Complimenting Code w/ Commenting

A few days ago I posted about mitigating complex code issues and introduced my opinion that commenting should be viewed as a last resort.

That post kicked up some discussion on Facebook with some of my friends:

“Documentation and commenting is still important”
-Close friend from college

“I think it can be important, but I would much rather see time invested in writing better code and hiring more talented developers.”
-Former co-worker in response to above comment

Of course I never meant to imply that code commenting isn’t important. But I do believe that efforts should first be made to improve code quality, and then use commenting to compliment code that is either too complex or sophisticated to clean up.

So what does documentation/commenting mean to me?

Documentation does NOT mean a single line telling the developer what this line does. That might be necessary for larger methods with many lines of code, but for a short and/or complex group of code such as this, you need to document HOW this line works.

Below is a comment I consider good for the code in my previous post:

# Perl.pl excerpt
#
#

# Use smart match operator to compare values in hash to Regex
# Grep to capture all keys from successful smart matches.
my @matches = grep {$$hash{$_} ~~ /($target)/} keys %$hash;


Note in the first line I make an explicit reference to “smart match”. This gives the more junior developer something to google if they’ve never seen the ~~ operator before.

Next, I reference the smart matching subcomponent in the wrapping functionality, which is a somewhat basic grep search.
source
Documentation also does NOT mean writing a book. If you find yourself writing 10 lines of code comments to explain something, you’ll often find that in addition to no one actually reading the comments, you probably don’t truly understand the code yourself. Unless your goal is purely job security, it’s your duty as a good engineer to leverage the KISS Principle (Keep It Simple, Stupid) and make life easier for other engineers.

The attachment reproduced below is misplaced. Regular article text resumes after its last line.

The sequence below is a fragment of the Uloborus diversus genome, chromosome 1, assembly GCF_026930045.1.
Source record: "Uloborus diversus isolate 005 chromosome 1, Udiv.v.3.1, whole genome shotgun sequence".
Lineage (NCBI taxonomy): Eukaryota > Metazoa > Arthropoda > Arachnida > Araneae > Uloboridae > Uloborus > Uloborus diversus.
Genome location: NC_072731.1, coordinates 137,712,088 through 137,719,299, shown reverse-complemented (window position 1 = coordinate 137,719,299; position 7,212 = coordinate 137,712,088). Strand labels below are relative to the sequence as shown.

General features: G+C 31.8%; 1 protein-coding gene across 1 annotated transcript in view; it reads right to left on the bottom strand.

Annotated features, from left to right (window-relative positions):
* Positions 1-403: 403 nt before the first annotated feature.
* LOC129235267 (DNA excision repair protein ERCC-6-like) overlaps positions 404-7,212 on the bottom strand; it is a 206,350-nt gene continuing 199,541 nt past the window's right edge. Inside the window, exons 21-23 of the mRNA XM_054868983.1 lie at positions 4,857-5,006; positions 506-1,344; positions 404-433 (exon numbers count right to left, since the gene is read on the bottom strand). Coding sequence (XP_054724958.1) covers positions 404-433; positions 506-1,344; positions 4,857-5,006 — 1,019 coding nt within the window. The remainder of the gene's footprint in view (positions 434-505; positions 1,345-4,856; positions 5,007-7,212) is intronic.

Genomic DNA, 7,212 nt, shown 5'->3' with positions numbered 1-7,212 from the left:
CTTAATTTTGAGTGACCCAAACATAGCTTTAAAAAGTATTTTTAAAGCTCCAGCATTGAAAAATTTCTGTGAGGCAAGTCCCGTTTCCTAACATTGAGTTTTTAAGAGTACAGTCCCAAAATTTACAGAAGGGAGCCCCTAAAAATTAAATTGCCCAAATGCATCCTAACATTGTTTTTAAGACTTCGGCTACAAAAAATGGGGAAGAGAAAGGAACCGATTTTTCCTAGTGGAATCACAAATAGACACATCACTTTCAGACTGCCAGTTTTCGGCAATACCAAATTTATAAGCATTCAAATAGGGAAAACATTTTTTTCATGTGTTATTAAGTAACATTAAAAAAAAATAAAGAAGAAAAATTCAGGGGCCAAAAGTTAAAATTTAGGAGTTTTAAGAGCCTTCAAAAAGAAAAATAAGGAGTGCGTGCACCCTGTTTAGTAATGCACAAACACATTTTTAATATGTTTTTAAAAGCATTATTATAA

Besides, it’s also a way to double check yourself. As Einstein once said:
     “If you can’t explain it simply, you don’t understand it well enough.”

All too often I see developers implement code that “works” without a truly deep understanding of what they actually did and the implications of it. That’s a recipe for bugs and side effects.

You also don’t want to handhold the more junior developer here either. There are some things you just have to assume they are smart enough to understand. (Like the hash reference %$ in the code above)

It’s really:

When you combine common components (grep, regex, hash reference, smart match) into complex functionality that is not often seen in your code base or other projects, you need to comment.

Often, I’ll bet that if you follow some of this philosophy, your future self will thank you as he/she will likely be the first one to have to fix some confusing code you left behind.

Edward Romano Written by:

I dabble in, and occasionally obsess over, technology and problems that bug me